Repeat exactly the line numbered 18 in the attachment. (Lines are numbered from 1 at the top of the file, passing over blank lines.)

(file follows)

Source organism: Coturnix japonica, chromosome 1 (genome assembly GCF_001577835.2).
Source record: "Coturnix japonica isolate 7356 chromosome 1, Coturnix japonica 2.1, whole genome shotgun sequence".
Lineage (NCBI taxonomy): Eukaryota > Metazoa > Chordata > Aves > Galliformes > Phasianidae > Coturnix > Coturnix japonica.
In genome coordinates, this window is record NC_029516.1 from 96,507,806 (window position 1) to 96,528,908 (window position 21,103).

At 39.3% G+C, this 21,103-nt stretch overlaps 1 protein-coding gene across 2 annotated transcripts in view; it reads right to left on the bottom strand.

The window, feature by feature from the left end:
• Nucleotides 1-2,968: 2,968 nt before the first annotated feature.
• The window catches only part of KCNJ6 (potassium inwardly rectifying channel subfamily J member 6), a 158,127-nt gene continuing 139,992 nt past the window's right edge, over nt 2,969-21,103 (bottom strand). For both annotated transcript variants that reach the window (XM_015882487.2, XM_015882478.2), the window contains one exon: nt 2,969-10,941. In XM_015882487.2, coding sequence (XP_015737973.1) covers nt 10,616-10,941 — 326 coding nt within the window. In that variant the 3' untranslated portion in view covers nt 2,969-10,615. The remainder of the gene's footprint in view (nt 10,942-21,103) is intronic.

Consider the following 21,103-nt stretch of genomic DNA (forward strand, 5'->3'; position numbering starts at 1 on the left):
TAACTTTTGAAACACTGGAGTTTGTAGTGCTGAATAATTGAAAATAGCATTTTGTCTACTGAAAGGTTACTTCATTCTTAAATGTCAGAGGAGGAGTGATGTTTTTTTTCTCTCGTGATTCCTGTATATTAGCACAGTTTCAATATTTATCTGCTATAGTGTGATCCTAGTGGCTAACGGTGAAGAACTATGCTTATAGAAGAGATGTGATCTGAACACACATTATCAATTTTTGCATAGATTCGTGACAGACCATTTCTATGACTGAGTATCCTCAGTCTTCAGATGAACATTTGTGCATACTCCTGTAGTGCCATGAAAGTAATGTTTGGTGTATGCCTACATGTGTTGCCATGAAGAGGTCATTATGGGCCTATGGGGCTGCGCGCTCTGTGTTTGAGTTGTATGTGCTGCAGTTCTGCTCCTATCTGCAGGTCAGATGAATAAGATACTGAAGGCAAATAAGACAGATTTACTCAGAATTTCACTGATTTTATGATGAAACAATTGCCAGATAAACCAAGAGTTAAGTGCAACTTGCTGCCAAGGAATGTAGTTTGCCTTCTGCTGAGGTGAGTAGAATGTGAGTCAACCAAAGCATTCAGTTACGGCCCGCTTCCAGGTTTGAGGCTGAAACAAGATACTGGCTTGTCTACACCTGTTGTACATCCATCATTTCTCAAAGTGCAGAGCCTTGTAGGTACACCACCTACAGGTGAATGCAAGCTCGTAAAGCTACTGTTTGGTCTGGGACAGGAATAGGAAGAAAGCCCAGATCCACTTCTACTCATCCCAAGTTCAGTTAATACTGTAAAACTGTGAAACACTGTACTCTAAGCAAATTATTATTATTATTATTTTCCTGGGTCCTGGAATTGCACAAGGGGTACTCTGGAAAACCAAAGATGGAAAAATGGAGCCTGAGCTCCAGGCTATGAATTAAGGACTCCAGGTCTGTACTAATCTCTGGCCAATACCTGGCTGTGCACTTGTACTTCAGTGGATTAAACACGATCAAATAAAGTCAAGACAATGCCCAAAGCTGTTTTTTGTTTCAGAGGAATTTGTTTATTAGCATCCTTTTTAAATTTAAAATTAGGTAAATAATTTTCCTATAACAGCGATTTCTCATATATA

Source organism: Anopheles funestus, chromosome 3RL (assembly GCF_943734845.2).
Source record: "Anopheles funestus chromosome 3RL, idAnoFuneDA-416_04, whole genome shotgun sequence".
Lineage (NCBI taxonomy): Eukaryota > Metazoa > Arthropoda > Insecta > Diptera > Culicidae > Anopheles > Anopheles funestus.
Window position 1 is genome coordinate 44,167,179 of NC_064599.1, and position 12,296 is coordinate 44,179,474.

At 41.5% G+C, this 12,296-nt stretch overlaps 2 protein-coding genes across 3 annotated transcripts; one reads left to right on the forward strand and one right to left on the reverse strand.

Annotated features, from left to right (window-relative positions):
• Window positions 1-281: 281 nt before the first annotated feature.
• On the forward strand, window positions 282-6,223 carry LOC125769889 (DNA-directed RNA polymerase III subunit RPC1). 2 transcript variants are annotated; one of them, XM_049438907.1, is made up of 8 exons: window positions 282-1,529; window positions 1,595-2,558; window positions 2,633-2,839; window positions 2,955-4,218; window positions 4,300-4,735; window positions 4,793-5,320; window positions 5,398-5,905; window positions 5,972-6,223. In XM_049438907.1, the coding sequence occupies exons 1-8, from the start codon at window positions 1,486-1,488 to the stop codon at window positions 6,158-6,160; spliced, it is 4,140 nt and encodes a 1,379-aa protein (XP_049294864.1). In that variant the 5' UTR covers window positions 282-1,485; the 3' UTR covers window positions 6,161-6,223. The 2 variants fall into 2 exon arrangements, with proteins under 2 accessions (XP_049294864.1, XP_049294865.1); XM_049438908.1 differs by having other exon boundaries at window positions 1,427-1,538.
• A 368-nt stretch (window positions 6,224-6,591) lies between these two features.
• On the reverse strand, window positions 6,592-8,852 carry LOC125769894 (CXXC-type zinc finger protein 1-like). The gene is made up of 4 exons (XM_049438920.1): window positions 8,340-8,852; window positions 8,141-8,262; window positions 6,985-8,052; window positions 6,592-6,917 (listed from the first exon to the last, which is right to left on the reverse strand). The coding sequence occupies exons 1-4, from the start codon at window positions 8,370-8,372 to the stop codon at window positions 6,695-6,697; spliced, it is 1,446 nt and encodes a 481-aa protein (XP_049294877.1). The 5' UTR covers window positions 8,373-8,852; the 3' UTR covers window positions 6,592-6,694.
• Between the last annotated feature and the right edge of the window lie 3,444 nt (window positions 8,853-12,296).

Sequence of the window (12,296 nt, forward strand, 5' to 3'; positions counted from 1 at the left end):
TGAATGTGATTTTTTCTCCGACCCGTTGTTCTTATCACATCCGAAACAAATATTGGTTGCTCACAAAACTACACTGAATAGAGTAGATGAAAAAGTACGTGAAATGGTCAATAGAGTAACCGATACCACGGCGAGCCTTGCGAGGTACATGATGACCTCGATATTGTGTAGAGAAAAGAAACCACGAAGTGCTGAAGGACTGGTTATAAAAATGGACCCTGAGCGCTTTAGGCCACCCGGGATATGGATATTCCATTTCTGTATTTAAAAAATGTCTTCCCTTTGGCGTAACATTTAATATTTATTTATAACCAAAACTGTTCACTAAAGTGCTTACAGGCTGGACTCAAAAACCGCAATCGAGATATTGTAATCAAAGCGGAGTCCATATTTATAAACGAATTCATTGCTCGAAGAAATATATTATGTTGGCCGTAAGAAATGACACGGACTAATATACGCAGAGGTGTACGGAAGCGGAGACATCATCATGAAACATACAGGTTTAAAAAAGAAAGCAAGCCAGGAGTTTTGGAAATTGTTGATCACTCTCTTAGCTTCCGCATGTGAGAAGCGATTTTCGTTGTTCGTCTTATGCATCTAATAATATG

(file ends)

• On the forward strand, window positions 282-6,223 carry LOC125769889 (DNA-directed RNA polymerase III subunit RPC1). 2 transcript variants are annotated; one of them, XM_049438907.1, is made up of 8 exons: window positions 282-1,529; window positions 1,595-2,558; window positions 2,633-2,839; window positions 2,955-4,218; window positions 4,300-4,735; window positions 4,793-5,320; window positions 5,398-5,905; window positions 5,972-6,223. In XM_049438907.1, the coding sequence occupies exons 1-8, from the start codon at window positions 1,486-1,488 to the stop codon at window positions 6,158-6,160; spliced, it is 4,140 nt and encodes a 1,379-aa protein (XP_049294864.1). In that variant the 5' UTR covers window positions 282-1,485; the 3' UTR covers window positions 6,161-6,223. The 2 variants fall into 2 exon arrangements, with proteins under 2 accessions (XP_049294864.1, XP_049294865.1); XM_049438908.1 differs by having other exon boundaries at window positions 1,427-1,538.